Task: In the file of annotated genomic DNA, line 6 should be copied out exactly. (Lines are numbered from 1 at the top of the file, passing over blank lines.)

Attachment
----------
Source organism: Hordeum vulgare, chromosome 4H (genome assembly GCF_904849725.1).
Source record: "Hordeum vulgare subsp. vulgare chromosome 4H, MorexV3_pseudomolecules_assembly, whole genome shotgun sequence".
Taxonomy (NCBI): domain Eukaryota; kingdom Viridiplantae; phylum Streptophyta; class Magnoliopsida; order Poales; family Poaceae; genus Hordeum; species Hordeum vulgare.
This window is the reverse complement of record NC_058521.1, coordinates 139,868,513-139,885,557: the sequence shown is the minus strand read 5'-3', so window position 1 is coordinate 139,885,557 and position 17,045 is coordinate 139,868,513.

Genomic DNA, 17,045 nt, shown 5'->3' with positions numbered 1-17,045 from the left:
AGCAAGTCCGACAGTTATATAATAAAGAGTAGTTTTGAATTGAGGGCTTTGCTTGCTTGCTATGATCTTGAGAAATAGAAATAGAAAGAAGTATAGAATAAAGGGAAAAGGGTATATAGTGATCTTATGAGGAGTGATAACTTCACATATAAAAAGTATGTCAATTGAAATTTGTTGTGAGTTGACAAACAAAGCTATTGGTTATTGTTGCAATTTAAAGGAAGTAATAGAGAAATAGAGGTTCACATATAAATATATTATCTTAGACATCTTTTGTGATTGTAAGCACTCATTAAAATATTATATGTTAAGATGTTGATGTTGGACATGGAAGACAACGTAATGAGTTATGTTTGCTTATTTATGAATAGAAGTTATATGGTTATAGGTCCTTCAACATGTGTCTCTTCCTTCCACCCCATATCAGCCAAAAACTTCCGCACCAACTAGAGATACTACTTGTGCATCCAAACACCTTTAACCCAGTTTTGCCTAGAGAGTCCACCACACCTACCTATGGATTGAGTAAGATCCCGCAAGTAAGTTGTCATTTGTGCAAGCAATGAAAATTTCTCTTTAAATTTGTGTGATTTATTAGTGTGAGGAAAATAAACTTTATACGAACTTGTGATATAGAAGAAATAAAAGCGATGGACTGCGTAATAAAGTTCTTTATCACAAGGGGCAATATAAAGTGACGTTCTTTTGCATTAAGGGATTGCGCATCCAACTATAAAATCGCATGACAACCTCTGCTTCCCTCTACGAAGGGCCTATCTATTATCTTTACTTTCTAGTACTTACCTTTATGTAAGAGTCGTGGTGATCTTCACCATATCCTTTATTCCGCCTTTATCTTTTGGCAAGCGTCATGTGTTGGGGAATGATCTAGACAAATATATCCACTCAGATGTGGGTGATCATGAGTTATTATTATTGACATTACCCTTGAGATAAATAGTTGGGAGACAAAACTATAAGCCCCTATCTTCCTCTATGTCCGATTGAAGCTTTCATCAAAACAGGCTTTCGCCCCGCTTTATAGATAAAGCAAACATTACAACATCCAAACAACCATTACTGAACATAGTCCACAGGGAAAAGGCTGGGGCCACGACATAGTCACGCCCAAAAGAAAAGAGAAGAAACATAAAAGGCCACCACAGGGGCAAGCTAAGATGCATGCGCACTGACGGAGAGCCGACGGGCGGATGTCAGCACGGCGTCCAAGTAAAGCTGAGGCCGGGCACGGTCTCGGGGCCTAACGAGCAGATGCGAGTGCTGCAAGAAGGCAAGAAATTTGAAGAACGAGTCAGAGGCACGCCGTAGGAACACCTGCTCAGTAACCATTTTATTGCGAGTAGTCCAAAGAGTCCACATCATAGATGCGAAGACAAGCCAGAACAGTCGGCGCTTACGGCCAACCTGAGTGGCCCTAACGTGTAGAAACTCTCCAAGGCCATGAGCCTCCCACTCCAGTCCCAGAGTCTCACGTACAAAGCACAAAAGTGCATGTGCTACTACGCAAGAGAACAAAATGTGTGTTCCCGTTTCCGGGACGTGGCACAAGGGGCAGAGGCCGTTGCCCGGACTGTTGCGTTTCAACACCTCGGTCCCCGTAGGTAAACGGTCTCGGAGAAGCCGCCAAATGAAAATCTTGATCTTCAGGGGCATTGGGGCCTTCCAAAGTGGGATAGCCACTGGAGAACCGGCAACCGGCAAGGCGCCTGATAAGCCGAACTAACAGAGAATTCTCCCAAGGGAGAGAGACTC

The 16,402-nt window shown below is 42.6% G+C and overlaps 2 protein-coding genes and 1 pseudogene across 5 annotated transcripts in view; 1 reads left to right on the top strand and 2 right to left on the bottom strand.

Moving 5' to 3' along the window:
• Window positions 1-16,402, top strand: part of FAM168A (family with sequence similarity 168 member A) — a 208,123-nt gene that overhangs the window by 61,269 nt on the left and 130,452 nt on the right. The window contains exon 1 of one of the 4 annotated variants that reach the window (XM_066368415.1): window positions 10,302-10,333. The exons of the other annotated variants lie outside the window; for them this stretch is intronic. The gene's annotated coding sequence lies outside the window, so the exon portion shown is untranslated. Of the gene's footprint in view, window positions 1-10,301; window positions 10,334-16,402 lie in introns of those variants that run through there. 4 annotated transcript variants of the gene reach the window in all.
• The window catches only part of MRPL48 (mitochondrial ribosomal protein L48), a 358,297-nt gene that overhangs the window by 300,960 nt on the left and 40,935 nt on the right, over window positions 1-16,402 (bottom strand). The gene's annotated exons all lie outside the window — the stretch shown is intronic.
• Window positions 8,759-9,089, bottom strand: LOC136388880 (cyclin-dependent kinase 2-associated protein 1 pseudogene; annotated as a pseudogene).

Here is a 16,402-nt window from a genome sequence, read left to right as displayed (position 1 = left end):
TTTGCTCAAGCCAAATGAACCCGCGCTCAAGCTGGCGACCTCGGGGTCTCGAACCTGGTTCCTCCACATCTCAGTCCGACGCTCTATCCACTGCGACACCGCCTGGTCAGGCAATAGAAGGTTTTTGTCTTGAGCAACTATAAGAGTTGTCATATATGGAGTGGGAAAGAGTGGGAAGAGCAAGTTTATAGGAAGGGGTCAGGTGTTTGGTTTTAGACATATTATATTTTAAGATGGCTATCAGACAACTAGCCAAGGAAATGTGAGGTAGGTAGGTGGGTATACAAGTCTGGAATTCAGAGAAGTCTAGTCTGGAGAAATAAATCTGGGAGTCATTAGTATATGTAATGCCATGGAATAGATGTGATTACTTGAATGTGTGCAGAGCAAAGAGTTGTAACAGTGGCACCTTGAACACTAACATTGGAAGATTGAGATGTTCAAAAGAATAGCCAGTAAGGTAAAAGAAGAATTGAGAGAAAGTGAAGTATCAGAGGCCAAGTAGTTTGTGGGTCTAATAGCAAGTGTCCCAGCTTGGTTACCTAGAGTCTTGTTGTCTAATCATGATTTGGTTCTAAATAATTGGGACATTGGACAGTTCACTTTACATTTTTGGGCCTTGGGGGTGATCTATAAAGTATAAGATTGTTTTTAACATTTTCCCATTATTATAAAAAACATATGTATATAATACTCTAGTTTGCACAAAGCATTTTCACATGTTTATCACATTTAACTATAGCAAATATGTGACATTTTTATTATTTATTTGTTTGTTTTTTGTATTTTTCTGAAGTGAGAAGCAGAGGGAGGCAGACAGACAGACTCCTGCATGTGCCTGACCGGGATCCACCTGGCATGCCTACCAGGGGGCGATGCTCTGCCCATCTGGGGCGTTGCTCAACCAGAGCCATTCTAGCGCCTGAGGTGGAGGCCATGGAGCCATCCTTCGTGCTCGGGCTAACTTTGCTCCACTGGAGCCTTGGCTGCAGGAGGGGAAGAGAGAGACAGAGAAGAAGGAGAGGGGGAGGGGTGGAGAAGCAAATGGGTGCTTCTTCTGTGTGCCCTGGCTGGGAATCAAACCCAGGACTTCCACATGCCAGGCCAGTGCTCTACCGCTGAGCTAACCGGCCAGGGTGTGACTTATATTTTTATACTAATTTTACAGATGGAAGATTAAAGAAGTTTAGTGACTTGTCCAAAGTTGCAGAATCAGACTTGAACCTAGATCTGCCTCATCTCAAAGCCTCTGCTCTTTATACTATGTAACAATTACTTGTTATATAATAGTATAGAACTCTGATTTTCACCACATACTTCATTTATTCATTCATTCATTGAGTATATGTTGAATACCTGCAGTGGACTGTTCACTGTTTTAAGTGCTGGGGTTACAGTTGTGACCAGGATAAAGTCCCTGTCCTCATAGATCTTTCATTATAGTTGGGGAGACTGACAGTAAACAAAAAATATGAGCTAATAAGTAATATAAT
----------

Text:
AGCAAGTCCGACAGTTATATAATAAAGAGTAGTTTTGAATTGAGGGCTTTGCTTGCTTGCTATGATCTTGAGAAATAGAAATAGAAAGAAGTATAGAATAAAGGGAAAAGGGTATATAGTGATCTTATGAGGAGTGATAACTTCACATATAAAAAGTATGTCAATTGAAATTTGTTGTGAGTTGACAAACAAAGCTATTGGTTATTGTTGCAATTTAAAGGAAGTAATAGAGAAATAGAGGTTCACATATAAATATATTATCTTAGACATCTTTTGTGATTGTAAGCACTCATTAAAATATTATATGTTAAGATGTTGATGTTGGACATGGAAGACAACGTAATGAGTTATGTTTGCTTATTTATGAATAGAAGTTATATGGTTATAGGTCCTTCAACATGTGTCTCTTCCTTCCACCCCATATCAGCCAAAAACTTCCGCACCAACTAGAGATACTACTTGTGCATCCAAACACCTTTAACCCAGTTTTGCCTAGAGAGTCCACCACACCTACCTATGGATTGAGTAAGATCCCGCAAGTAAGTTGTCATTTGTGCAAGCAATGAAAATTTCTCTTTAAATTTGTGTGATTTATTAGTGTGAGGAAAATAAACTTTATACGAACTTGTGATATAGAAGAAATAAAAGCGATGGACTGCGTAATAAAGTTCTTTATCACAAGGGGCAATATAAAGTGACGTTCTTTTGCATTAAGGGATTGCGCATCCAACTATAAAATCGCATGACAACCTCTGCTTCCCTCTACGAAGGGCCTATCTATTATCTTTACTTTCTAGTACTTACCTTTATGTAAGAGTCGTGGTGATCTTCACCATATCCTTTATTCCGCCTTTATCTTTTGGCAAGCGTCATGTGTTGGGGAATGATCTAGACAAATATATCCACTCAGATGTGGGTGATCATGAGTTATTATTATTGACATTACCCTTGAGATAAATAGTTGGGAGACAAAACTATAAGCCCCTATCTTCCTCTATGTCCGATTGAAGCTTTCATCAAAACAGGCTTTCGCCCCGCTTTATAGATAAAGCAAACATTACAACATCCAAACAACCATTACTGAACATAGTCCACAGGGAAAAGGCTGGGGCCACGACATAGTCACGCCCAAAAGAAAAGAGAAGAAACATAAAAGGCCACCACAGGGGCAAGCTAAGATGCATGCGCACTGACGGAGAGCCGACGGGCGGATGTCAGCACGGCGTCCAAGTAAAGCTGAGGCCGGGCACGGTCTCGGGGCCTAACGAGCAGATGCGAGTGCTGCAAGAAGGCAAGAAATTTGAAGAACGAGTCAGAGGCACGCCGTAGGAACACCTGCTCAGTAACCATTTTATTGCGAGTAGTCCAAAGAGTCCACATCATAGATGCGAAGACAAGCCAGAACAGTCGGCGCTTACGGCCAACCTGAGTGGCCCTAACGTGTAGAAACTCTCCAAGGCCATGAGCCTCCCACTCCAGTCCCAGAGTCTCACGTACAAAGCACAAAAGTGCATGTGCTACTACGCAAGAGAACAAAATGTGTGTTCCCGTTTCCGGGACGTGGCACAAGGGGCAGAGGCCGTTGCCCGGACTGTTGCGTTTCAACACCTCGGTCCCCGTAGGTAAACGGTCTCGGAGAAGCCGCCAAATGAAAATCTTGATCTTCAGGGGCATTGGGGCCTTCCAAAGTGGGATAGCCACTGGAGAACCGGCAACCGGCAAGGCGCCTGATAAGCCGAACTAACAGAGAATTCTCCCAAGGGAGAGAGACTC